Seed Banks of an Arizona Pinus Ponderosa Landscape: Responses to Environmental Gradients and Fire Cues
Canadian Journal of Forest Research
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We measured soil seed banks in 102 plots within a 110000 ha Arizona Pinus ponderosa landscape, determined seed-bank responses to fire cues and tree canopy types (open or densely treed patches), compared seed-bank composition among ecosystem types, and assessed the utility of seed banks for ecological restoration. Liquid smoke was associated with increased community-level emergence from seed banks in greenhouse experiments, whereas heating to 100°C had minimal effect and charred P. ponderosa wood decreased emergence. We detected 103 species in seed-bank samples and 280 species in aboveground vegetation. Erigeron divergens was the commonest seed-bank species; with the exception of Gnaphalium exilifolium, species detected in seed banks also occurred above ground. Although a dry, sandy-textured black-cinder ecosystem exhibited the greatest seed density, seed-bank composition was more ecosystem-specific than was seed density. Native graminoids (e.g., Carex geophila and Muhlenbergia montana) were common in seed banks, whereas perennial forbs were sparse, particularly under dense tree canopies. Our results suggest that (i) smoke may increase emergence from seed banks in these forests, (ii) seed banks can assist establishment of major graminoids but not forbs during ecological restoration, and (iii) seed-bank composition is partly ecosystem-specific across the landscape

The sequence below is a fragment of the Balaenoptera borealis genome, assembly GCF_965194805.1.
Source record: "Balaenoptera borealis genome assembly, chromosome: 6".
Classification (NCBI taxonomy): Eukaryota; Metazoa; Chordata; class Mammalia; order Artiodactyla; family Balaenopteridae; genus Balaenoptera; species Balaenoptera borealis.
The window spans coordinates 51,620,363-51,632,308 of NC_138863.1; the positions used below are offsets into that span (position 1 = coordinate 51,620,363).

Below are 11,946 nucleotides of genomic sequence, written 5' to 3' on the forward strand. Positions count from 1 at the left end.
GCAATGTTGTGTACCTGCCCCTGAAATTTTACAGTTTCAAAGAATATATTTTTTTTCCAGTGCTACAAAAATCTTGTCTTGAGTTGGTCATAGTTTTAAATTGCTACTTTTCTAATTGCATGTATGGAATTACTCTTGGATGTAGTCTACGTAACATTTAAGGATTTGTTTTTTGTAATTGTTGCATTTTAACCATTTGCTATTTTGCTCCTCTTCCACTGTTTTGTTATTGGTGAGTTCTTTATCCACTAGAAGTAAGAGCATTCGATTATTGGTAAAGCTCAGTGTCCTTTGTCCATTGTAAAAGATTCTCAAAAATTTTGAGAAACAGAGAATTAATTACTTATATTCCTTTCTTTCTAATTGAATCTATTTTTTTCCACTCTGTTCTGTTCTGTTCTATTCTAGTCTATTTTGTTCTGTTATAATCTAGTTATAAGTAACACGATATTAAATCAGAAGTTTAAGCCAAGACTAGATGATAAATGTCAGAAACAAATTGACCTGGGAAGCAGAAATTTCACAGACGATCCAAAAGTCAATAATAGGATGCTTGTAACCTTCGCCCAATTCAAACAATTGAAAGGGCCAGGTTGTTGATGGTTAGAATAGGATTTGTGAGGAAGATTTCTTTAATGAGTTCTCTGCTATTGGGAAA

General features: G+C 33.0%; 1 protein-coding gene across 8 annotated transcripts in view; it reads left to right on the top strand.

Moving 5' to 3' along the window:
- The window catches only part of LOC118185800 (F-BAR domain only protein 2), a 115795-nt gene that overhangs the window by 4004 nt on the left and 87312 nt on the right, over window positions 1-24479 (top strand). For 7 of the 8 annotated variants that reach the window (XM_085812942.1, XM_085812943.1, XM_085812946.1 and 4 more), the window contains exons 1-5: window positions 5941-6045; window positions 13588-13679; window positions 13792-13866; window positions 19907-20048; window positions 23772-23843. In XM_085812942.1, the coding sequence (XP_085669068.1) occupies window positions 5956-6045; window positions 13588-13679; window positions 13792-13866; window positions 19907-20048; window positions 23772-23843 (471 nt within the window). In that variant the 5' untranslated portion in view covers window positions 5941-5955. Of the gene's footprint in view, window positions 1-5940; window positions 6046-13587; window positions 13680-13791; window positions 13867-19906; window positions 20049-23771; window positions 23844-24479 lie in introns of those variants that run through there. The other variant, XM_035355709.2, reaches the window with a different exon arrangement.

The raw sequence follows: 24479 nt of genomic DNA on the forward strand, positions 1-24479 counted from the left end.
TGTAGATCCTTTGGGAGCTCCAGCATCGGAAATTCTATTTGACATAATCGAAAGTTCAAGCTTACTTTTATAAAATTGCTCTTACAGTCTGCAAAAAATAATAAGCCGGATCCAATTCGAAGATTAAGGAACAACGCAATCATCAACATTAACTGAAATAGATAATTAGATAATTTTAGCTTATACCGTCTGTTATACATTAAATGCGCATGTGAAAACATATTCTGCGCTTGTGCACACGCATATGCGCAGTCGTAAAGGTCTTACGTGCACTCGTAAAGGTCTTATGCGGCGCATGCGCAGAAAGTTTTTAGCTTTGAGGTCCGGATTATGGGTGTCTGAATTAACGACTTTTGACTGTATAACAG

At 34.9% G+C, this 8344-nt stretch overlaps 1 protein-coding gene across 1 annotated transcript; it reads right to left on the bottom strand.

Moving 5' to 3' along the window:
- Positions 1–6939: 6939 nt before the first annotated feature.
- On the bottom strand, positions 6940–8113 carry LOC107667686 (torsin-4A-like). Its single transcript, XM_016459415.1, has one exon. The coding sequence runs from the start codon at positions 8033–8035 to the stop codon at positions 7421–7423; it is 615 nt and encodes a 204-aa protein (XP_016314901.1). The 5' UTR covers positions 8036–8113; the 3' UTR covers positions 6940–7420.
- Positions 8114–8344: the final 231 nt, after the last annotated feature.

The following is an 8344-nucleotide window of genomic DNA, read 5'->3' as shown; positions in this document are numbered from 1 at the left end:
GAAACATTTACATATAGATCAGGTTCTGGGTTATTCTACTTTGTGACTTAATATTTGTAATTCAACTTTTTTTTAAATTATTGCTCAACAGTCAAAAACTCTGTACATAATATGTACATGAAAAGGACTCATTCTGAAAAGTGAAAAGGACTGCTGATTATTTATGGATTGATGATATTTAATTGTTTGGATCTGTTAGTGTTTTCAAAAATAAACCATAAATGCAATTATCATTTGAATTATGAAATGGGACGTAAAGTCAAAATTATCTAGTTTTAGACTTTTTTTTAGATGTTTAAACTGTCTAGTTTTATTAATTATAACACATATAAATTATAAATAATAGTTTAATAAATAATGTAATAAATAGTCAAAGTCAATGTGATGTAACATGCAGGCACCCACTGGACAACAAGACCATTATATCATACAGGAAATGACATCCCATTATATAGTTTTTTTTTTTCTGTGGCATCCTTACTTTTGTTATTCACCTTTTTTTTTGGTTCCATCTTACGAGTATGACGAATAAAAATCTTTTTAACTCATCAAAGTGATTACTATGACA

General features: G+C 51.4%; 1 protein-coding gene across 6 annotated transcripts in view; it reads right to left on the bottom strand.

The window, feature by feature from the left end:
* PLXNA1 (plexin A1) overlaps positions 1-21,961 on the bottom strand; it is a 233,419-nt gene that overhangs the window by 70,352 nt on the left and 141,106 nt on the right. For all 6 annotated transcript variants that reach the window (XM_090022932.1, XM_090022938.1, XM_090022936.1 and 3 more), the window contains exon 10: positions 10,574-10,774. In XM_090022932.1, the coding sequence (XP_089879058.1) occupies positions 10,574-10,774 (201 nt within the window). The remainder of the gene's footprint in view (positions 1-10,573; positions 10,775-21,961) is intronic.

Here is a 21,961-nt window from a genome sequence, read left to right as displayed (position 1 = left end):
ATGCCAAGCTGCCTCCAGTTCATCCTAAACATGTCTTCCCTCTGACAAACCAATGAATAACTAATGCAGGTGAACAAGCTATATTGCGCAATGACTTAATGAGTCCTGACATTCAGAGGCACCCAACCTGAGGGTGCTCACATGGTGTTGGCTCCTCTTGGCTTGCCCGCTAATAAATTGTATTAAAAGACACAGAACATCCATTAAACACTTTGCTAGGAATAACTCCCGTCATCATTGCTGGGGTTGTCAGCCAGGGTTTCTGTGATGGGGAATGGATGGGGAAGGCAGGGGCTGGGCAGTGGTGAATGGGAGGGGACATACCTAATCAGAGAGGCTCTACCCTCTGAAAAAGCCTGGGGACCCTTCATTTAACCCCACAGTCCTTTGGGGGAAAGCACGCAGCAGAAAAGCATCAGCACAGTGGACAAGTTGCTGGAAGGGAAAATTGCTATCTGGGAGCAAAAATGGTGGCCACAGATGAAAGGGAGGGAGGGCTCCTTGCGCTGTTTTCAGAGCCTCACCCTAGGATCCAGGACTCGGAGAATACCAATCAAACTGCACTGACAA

Arizona; Forest biodiversity – Effect of fires on; Forest fires--Environmental aspects; Ponderosa pine
Forest Biology | Forest Sciences | Plant Sciences
Abella, S. R., Springer, J. D., & Covington, W. W. (2007). Seed banks of an arizona pinus ponderosa landscape: Responses to environmental gradients and fire cues. Canadian Journal of Forest Research, 37(3), 552-567. Retrieved from www.scopus.com
Abella, S. R.,
Springer, J. D.,
Covington, W. W.
Seed Banks of an Arizona Pinus Ponderosa Landscape: Responses to Environmental Gradients and Fire Cues.
Canadian Journal of Forest Research, 37(3),